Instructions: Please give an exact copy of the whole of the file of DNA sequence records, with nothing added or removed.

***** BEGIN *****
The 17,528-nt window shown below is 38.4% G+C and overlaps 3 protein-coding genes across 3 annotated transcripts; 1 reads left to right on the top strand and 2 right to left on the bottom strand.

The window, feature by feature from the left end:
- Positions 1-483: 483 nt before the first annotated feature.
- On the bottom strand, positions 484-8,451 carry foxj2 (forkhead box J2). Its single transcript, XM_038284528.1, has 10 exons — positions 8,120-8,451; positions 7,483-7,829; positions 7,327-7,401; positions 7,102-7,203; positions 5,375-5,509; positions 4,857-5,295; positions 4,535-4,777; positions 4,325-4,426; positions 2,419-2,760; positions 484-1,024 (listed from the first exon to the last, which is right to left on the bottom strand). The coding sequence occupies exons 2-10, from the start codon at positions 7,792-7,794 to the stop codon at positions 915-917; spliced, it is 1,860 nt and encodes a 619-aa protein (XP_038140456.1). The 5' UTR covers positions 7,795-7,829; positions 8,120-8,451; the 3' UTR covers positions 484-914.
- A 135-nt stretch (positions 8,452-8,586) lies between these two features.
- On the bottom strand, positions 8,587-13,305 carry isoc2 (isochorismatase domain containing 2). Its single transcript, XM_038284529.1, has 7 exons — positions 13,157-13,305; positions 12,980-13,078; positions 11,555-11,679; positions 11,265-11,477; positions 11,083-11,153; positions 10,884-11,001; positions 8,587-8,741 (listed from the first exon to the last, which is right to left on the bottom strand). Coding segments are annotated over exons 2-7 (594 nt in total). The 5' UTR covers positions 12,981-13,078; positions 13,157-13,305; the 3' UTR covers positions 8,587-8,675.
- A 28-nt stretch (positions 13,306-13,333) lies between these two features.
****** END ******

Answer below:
The 17,528-nt window shown below is 38.4% G+C and overlaps 3 protein-coding genes across 3 annotated transcripts; 1 reads left to right on the top strand and 2 right to left on the bottom strand.

The window, feature by feature from the left end:
- Positions 1-483: 483 nt before the first annotated feature.
- On the bottom strand, positions 484-8,451 carry foxj2 (forkhead box J2). Its single transcript, XM_038284528.1, has 10 exons — positions 8,120-8,451; positions 7,483-7,829; positions 7,327-7,401; positions 7,102-7,203; positions 5,375-5,509; positions 4,857-5,295; positions 4,535-4,777; positions 4,325-4,426; positions 2,419-2,760; positions 484-1,024 (listed from the first exon to the last, which is right to left on the bottom strand). The coding sequence occupies exons 2-10, from the start codon at positions 7,792-7,794 to the stop codon at positions 915-917; spliced, it is 1,860 nt and encodes a 619-aa protein (XP_038140456.1). The 5' UTR covers positions 7,795-7,829; positions 8,120-8,451; the 3' UTR covers positions 484-914.
- A 135-nt stretch (positions 8,452-8,586) lies between these two features.
- On the bottom strand, positions 8,587-13,305 carry isoc2 (isochorismatase domain containing 2). Its single transcript, XM_038284529.1, has 7 exons — positions 13,157-13,305; positions 12,980-13,078; positions 11,555-11,679; positions 11,265-11,477; positions 11,083-11,153; positions 10,884-11,001; positions 8,587-8,741 (listed from the first exon to the last, which is right to left on the bottom strand). Coding segments are annotated over exons 2-7 (594 nt in total). The 5' UTR covers positions 12,981-13,078; positions 13,157-13,305; the 3' UTR covers positions 8,587-8,675.
- A 28-nt stretch (positions 13,306-13,333) lies between these two features.